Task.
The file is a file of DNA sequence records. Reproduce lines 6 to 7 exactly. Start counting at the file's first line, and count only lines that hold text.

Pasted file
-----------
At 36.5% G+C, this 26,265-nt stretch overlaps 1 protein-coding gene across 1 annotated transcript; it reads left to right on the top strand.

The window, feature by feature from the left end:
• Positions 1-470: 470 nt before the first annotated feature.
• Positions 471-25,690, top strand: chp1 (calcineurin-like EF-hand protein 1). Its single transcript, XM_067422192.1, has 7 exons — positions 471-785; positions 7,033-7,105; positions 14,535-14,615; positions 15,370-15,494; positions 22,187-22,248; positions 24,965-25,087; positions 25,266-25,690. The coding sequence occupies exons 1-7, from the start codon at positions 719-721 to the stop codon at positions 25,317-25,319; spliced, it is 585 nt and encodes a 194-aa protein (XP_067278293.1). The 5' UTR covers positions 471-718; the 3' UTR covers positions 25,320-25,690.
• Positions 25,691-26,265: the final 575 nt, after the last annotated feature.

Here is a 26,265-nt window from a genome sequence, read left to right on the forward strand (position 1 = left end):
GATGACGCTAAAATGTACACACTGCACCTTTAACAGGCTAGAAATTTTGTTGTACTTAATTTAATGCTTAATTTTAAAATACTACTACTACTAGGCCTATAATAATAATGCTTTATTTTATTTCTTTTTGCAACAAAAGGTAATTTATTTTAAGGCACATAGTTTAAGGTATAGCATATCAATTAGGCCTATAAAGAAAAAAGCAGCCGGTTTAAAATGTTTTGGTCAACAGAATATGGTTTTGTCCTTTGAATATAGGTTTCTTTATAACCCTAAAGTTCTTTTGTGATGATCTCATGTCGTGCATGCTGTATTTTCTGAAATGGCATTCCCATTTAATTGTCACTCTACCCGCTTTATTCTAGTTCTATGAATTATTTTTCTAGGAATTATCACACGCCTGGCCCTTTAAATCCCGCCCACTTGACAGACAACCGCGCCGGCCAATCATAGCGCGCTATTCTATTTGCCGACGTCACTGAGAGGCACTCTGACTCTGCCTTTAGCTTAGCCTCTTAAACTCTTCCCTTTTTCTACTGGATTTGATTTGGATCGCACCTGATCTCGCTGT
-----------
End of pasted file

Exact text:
Here is a 26,265-nt window from a genome sequence, read left to right on the forward strand (position 1 = left end):
GATGACGCTAAAATGTACACACTGCACCTTTAACAGGCTAGAAATTTTGTTGTACTTAATTTAATGCTTAATTTTAAAATACTACTACTACTAGGCCTATAATAATAATGCTTTATTTTATTTCTTTTTGCAACAAAAGGTAATTTATTTTAAGGCACATAGTTTAAGGTATAGCATATCAATTAGGCCTATAAAGAAAAAAGCAGCCGGTTTAAAATGTTTTGGTCAACAGAATATGGTTTTGTCCTTTGAATATAGGTTTCTTTATAACCCTAAAGTTCTTTTGTGATGATCTCATGTCGTGCATGCTGTATTTTCTGAAATGGCATTCCCATTTAATTGTCACTCTACCCGCTTTATTCTAGTTCTATGAATTATTTTTCTAGGAATTATCACACGCCTGGCCCTTTAAATCCCGCCCACTTGACAGACAACCGCGCCGGCCAATCATAGCGCGCTATTCTATTTGCCGACGTCACTGAGAGGCACTCTGACTCTGCCTTTAGCTTAGCCTCTTAAACTCTTCCCTTTTTCTACTGGATTTGATTTGGATCGCACCTGATCTCGCTGT